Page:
Cover story: The best social media for you

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We at Campus News debated this a good deal – which are the best social media platforms for our readership – and which are time wasters? The results of our conversation, in order:

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No. 1: Instagram – While now owned by boring Facebook, and having ripped off some features from Snapchat, Instagram is still growing in excitement, to over 77 million US users this year, according to eMarketer, more than Twitter.

Instagram seems like the perfect app for our demo – it’s not stiff and rife with political diatribes and fake news, like Facebook, as there are no hyperlinks. There are few ads on the service, still, as well. The flow of Instagram’s feed is fresh – with a good mix of video and stills – and the design is clean. The app also displays videos quickly.

Instagram has more features than Snapchat and less features than Facebook; kind of a happy medium. The age range right now seems to be people in their teens and 20s, though with some older moms and dads checking it out. Statistics suggest half of all users are 18-34, though these trends change all the time. About two thirds are women.

The service was invented for America’s shift from desktop computers to smart phones, and Instagram has gotten better as smart phones have added better cameras and faster speeds. People can use various filters to make their work shine. While the site doesn’t allow hyperlinks, it did steal the idea of hashtags from Twitter – and now when people think of hashtagging, they think of Instagram first. We predict this platform will grow faster than others in the months ahead.

For a college student, the site is fun, but classy and mainstream enough not to be embarrassing, should you go seeking serious employment some day (depending on what you post, of course).

Digital Overload

No. 2: LinkedIn – What???!!! OK, yes, this site is extremely boring. One of our writers described going on there akin to having to do a homework assignment. And the site was recently purchased by Microsoft. You know, the people who make boring programs like Word, Excel and Access (OK, PowerPoint is kind of fun). But LinkedIn makes No. 2 on our list because it’s the site most likely to make you money. Let’s face it, your posts on social media are not going to go viral like PewDiePie’s. But if you create a professional profile on LinkedIn (get a decent headshot taken) and link to your professors, college’s top alumni and people in businesses where you may want to work, you very well can find great work. No working at Starbucks upon graduation; land an office job! Just be active there. Share your thoughts on trends in your major and industry. (Proofread before posting there, though – the 500 million users are mostly bright.) Try Groups pertaining to your field of interest. List in your “title” that you are “a _____ major looking for an opportunity in the industry.” Start your profile now, before you graduate. Another word of advice – create everything on a desktop computer, not your smartphone. LinkedIn’s users are professionals, often sitting at desktops. That way you’ll see the site the way they see it – as well, the desktop site has more features, and it’s easier to edit your profile that way.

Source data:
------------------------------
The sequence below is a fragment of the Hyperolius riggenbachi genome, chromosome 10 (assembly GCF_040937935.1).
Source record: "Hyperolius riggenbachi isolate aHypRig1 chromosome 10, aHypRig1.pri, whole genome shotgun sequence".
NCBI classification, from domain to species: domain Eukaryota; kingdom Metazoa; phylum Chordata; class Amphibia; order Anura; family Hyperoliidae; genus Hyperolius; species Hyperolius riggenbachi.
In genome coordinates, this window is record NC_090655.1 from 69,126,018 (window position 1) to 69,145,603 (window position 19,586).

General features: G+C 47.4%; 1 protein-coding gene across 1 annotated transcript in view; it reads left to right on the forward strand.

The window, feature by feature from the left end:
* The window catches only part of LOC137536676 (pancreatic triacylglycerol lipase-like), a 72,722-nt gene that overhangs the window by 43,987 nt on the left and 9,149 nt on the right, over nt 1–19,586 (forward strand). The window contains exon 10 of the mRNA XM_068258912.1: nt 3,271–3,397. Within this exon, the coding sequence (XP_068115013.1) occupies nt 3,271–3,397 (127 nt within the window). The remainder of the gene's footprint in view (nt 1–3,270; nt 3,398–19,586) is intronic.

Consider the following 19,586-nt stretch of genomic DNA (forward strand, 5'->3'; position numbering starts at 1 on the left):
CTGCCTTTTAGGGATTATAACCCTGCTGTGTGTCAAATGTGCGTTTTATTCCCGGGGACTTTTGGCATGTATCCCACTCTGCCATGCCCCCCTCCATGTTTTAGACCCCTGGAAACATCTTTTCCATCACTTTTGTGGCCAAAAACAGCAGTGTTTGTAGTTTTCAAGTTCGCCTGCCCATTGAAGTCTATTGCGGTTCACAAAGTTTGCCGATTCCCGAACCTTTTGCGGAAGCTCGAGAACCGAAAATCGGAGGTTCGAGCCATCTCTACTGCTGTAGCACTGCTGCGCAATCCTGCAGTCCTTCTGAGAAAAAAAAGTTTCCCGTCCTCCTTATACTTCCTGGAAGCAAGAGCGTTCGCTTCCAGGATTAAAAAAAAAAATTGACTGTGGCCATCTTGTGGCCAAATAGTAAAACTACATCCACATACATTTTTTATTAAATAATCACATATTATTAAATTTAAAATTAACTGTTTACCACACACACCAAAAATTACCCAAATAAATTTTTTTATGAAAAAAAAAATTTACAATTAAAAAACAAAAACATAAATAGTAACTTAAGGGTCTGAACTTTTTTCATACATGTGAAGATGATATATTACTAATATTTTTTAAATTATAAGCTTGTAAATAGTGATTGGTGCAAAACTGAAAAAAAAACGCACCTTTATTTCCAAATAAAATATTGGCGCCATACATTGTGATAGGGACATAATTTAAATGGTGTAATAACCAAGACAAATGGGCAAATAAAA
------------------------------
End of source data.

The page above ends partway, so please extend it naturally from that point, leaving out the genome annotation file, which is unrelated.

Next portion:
No. 3: Snapchat – While losing ground to Facebook, Snapchat may be the easiest platform to use, and its Stories feature can be addictively fun. Seventy million US users still are on the app, though usage is down. As well, the demo is changing. Last year, Snapchat was mostly aimed at 14-18 year olds. Now it’s a little older and a little younger, too. You can Geotarget specific areas, as well, with Snapchat; say a shopping mall or the campus student union. We find it’s hard to maintain relationships on the site, it being so transient (Snaps expire in a day), and competitors may put this app out of business someday soon.

No. 4: Facebook – Our student writers say 2016 was when they finally had enough of this site. The political nature of Facebook, exacerbated by the Presidential Election, clickbait, fake news and long stream of scammy ads have detoxed the college crowd from their previous addiction to this site. They may still check it now and again, as mom and dad and grandparents are on there, though. The site has gotten older and crabbier. Only 20 percent of users are under age 25, according to Statistica. But with 1 billion active users worldwide, Facebook isn’t going to die any time soon (besides, they own Instagram). Facebook Pages are excellent – small businesses and entrepreneurs can really make a name for themselves through them. Also, sometimes it’s good to be on a platform that allows hyperlinking. In that regard, Facebook is more like a Google, with its access to the whole World Wide Web. That said, our feeds usually seem totally random – there’s a cat, there’s a cupcake, there’s a person with no shirt on – and the fake news, still prevalent, is a downer.

No. 5: Twitter – Twitter is great for people who like to post random thoughts or follow celebrities. It has gotten better, with a nice visual presentation, but we feel most people’s Tweets are just that tree falling in the forest with no one around to hear it. It’s whispering “fire” in a crowded theater. The site has over 300 million active users, though limited to 140 characters per post. The platform has had trouble monetizing – its ads don’t work well – so who knows what the future holds? They should have sold their site to Facebook or Google, when it was still a hot property a few years ago.

Well, that wraps up Part I of our “Top 10 social media platforms” article. Hope you enjoyed. Find Nos. 6 through 10 HERE. Let us know how right or wrong we are by posting there, at the end of this article, or emailing us at See you in cyberspace!